News Consumption Across Social Media in 2021

As social media and technology companies face criticism for not doing enough to stem the flow of misleading information on their platforms, a sizable portion of Americans continue to turn to these sites for news. A little under half (48%) of U.S. adults say they get news from social media “often” or “sometimes,” a 5 percentage point decline compared with 2020, according to a Pew Research Center survey conducted July 26-Aug. 8, 2021.1

When it comes to where Americans regularly get news on social media, Facebook outpaces all other social media sites.

In a separate question asking users of 10 social media sites whether they regularly get news there, about a third of U.S. adults (31%) say they get news regularly on Facebook, while about one-in-five Americans (22%) say they regularly get news on YouTube. Twitter and Instagram are regular news sources for 13% and 11% of Americans, respectively.

Other social media sites are less likely to be regular news sources. Fewer than one-in-ten Americans say they regularly get news from Reddit (7%), TikTok (6%), LinkedIn (4%), Snapchat (4%), WhatsApp (3%) and Twitch (1%).

The percentage of Americans who get news regularly from these sites has remained largely unchanged since 2020, though the share who regularly get news on Facebook has declined slightly (36% in 2020 vs. 31% in 2021).

When looking at the proportion of each social media site’s users who regularly get news there, some sites stand out as being more “newsy” even if their total audience is relatively small. Twitter, for example, is used by 23% of U.S. adults, but more than half of those users (55%) get news on the site regularly. On the other hand, YouTube, though widely used, sees a smaller portion of its users turning to the site for news regularly (30%).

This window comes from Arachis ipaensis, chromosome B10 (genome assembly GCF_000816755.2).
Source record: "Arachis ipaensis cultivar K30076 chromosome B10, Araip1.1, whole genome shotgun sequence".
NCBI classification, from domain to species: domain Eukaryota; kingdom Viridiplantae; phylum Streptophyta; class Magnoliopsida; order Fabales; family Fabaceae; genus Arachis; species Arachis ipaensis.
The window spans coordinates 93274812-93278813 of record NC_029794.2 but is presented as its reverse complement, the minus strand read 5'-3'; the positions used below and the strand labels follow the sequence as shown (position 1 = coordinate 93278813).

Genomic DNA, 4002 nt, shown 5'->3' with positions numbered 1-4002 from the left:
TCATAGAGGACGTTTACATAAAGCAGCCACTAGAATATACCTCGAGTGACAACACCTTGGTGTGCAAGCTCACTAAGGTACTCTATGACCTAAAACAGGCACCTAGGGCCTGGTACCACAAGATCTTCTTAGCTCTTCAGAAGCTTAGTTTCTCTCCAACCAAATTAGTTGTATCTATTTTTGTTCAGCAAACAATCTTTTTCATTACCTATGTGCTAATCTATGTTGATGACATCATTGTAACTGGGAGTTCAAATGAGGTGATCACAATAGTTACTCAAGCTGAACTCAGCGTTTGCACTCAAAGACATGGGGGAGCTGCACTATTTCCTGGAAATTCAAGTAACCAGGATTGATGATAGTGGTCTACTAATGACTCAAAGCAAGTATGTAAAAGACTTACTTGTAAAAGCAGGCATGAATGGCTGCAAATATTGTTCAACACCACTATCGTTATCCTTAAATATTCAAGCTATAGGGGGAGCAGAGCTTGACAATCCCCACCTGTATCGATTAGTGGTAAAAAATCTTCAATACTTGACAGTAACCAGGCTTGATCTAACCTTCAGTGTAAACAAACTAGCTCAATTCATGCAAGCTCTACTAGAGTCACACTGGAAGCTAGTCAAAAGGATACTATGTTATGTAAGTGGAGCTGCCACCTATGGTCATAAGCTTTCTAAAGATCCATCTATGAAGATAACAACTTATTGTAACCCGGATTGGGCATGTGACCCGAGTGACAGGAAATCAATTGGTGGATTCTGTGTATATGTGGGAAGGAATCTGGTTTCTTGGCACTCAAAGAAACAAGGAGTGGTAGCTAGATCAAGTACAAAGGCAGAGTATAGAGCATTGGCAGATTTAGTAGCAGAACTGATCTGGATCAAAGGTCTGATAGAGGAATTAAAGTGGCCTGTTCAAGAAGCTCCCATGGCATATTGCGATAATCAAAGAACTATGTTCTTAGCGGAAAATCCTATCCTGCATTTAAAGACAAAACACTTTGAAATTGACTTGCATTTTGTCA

Overall, the percentage of users of each site who regularly get news there has remained relatively stable since 2020, a year that included both a presidential election and the outbreak of the COVID-19 pandemic. However, both Facebook and TikTok buck this trend. The share of Facebook users who say they regularly get news on the site has declined 7 points since 2020, from 54% to 47% in 2021. TikTok, on the other hand, has seen a slight uptick in the portion of users who say they regularly get news on the site, rising from 22% to 29% in this period.

In some cases, there are drastic demographic differences between the people who turn to each social media site for news. For example, White adults make up a majority of the regular news consumers of Facebook and Reddit (60% and 54%, respectively), yet just under four-in-ten Instagram news consumers (36%) are White. Both Black and Hispanic adults each make up a sizable portion of Instagram’s regular news consumers (20% and 33%, respectively). People who regularly get news on Facebook are more likely to be women than men (64% vs. 35%), while two-thirds of Reddit’s regular news consumers are men. A majority of regular news consumers on LinkedIn (57%) have a four-year college degree or higher. Younger adults, those ages 18 to 29, are far more likely to regularly get news on both Snapchat and TikTok than other age groups.

The majority of regular news consumers of many sites are Democrats or lean Democratic. This may be related to the relatively young age profile of the news consumer base of these social media sites. No social media site included here has regular news consumers who are more likely to be Republican or lean Republican.

More Media Experienced Layoffs In 2020 Than In 2019

Staff layoffs continued to pummel the beleaguered U.S. newspaper industry in 2020. A third of papers with an average Sunday circulation of 50,000 or more experienced layoffs last year, a period complicated by the impact of the coronavirus pandemic, according to a new Pew Research Center analysis which examined news articles that cited staff layoffs at these outlets.